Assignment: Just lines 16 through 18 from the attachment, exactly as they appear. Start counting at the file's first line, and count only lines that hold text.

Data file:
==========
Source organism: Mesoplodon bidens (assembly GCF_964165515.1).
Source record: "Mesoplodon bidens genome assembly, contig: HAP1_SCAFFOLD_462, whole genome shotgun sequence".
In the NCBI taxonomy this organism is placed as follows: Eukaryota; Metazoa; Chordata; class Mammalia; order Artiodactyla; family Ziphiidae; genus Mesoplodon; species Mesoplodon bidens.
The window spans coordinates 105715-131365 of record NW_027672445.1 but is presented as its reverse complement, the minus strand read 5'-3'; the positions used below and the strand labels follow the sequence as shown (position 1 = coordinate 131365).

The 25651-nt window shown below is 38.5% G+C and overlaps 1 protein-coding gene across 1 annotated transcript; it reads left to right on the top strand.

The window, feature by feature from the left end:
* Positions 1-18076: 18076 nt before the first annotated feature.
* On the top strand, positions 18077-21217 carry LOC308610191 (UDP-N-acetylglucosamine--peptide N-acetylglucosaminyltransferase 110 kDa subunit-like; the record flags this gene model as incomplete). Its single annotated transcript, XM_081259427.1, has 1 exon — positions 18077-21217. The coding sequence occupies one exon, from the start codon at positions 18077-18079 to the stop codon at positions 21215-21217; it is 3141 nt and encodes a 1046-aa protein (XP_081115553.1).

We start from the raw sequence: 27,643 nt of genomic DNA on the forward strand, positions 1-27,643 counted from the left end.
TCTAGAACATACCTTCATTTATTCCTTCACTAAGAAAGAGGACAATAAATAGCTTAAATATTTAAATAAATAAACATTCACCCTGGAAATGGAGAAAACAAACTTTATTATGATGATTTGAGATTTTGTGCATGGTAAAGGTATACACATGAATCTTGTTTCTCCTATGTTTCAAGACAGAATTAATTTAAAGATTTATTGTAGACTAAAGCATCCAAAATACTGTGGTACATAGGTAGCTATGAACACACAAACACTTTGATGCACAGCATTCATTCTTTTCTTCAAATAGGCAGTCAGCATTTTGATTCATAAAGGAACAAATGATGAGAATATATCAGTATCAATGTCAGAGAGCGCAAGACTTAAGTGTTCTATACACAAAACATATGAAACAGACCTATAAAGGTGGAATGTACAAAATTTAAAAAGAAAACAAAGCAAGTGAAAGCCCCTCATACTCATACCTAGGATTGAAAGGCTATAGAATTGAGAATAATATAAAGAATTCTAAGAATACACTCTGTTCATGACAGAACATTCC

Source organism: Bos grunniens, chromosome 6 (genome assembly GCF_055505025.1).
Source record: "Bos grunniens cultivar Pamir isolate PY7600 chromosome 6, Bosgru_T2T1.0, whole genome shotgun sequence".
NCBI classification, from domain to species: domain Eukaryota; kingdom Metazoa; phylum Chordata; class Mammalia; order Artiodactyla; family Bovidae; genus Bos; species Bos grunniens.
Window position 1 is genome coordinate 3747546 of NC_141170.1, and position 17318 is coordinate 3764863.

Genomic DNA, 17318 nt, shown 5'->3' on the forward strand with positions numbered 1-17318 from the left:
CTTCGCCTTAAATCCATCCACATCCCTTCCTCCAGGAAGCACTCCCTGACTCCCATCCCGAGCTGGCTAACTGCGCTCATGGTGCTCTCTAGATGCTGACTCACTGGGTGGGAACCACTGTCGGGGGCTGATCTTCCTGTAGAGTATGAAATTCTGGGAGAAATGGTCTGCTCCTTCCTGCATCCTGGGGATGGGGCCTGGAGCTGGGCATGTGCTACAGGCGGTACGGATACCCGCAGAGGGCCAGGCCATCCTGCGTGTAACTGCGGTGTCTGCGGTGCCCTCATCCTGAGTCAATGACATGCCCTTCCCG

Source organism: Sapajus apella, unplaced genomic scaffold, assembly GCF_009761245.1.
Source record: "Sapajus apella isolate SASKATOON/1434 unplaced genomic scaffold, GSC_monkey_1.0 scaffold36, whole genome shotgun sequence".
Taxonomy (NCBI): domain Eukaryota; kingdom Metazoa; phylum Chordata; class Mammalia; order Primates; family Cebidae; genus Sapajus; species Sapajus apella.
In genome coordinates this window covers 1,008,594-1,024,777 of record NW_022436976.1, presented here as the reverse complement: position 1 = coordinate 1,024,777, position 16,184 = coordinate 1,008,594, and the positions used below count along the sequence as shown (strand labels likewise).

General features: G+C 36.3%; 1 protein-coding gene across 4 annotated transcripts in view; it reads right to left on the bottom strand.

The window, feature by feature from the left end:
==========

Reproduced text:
CTTCGCCTTAAATCCATCCACATCCCTTCCTCCAGGAAGCACTCCCTGACTCCCATCCCGAGCTGGCTAACTGCGCTCATGGTGCTCTCTAGATGCTGACTCACTGGGTGGGAACCACTGTCGGGGGCTGATCTTCCTGTAGAGTATGAAATTCTGGGAGAAATGGTCTGCTCCTTCCTGCATCCTGGGGATGGGGCCTGGAGCTGGGCATGTGCTACAGGCGGTACGGATACCCGCAGAGGGCCAGGCCATCCTGCGTGTAACTGCGGTGTCTGCGGTGCCCTCATCCTGAGTCAATGACATGCCCTTCCCG

Source organism: Sapajus apella, unplaced genomic scaffold, assembly GCF_009761245.1.
Source record: "Sapajus apella isolate SASKATOON/1434 unplaced genomic scaffold, GSC_monkey_1.0 scaffold36, whole genome shotgun sequence".